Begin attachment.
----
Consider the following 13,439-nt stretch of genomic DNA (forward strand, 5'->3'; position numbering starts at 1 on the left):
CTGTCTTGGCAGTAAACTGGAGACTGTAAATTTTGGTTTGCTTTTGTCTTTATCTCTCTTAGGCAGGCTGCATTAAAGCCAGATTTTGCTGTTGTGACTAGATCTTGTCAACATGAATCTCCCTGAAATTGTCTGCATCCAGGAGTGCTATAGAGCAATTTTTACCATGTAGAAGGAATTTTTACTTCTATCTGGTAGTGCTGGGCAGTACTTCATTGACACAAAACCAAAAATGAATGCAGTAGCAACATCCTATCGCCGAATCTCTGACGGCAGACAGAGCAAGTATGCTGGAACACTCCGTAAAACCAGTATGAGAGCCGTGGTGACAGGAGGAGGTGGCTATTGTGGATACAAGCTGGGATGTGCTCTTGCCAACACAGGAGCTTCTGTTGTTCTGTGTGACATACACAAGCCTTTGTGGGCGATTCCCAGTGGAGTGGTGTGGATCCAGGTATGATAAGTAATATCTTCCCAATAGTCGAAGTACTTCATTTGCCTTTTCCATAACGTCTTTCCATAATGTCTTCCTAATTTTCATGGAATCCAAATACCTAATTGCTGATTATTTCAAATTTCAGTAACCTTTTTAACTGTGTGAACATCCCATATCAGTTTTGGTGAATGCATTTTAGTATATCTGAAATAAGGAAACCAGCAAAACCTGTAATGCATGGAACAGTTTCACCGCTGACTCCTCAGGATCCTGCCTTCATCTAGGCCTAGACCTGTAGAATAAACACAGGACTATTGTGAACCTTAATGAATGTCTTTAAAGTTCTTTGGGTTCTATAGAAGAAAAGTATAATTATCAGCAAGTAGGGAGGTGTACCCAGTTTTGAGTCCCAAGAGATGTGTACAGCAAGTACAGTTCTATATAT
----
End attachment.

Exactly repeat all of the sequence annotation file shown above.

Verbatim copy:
Consider the following 13,439-nt stretch of genomic DNA (forward strand, 5'->3'; position numbering starts at 1 on the left):
CTGTCTTGGCAGTAAACTGGAGACTGTAAATTTTGGTTTGCTTTTGTCTTTATCTCTCTTAGGCAGGCTGCATTAAAGCCAGATTTTGCTGTTGTGACTAGATCTTGTCAACATGAATCTCCCTGAAATTGTCTGCATCCAGGAGTGCTATAGAGCAATTTTTACCATGTAGAAGGAATTTTTACTTCTATCTGGTAGTGCTGGGCAGTACTTCATTGACACAAAACCAAAAATGAATGCAGTAGCAACATCCTATCGCCGAATCTCTGACGGCAGACAGAGCAAGTATGCTGGAACACTCCGTAAAACCAGTATGAGAGCCGTGGTGACAGGAGGAGGTGGCTATTGTGGATACAAGCTGGGATGTGCTCTTGCCAACACAGGAGCTTCTGTTGTTCTGTGTGACATACACAAGCCTTTGTGGGCGATTCCCAGTGGAGTGGTGTGGATCCAGGTATGATAAGTAATATCTTCCCAATAGTCGAAGTACTTCATTTGCCTTTTCCATAACGTCTTTCCATAATGTCTTCCTAATTTTCATGGAATCCAAATACCTAATTGCTGATTATTTCAAATTTCAGTAACCTTTTTAACTGTGTGAACATCCCATATCAGTTTTGGTGAATGCATTTTAGTATATCTGAAATAAGGAAACCAGCAAAACCTGTAATGCATGGAACAGTTTCACCGCTGACTCCTCAGGATCCTGCCTTCATCTAGGCCTAGACCTGTAGAATAAACACAGGACTATTGTGAACCTTAATGAATGTCTTTAAAGTTCTTTGGGTTCTATAGAAGAAAAGTATAATTATCAGCAAGTAGGGAGGTGTACCCAGTTTTGAGTCCCAAGAGATGTGTACAGCAAGTACAGTTCTATATAT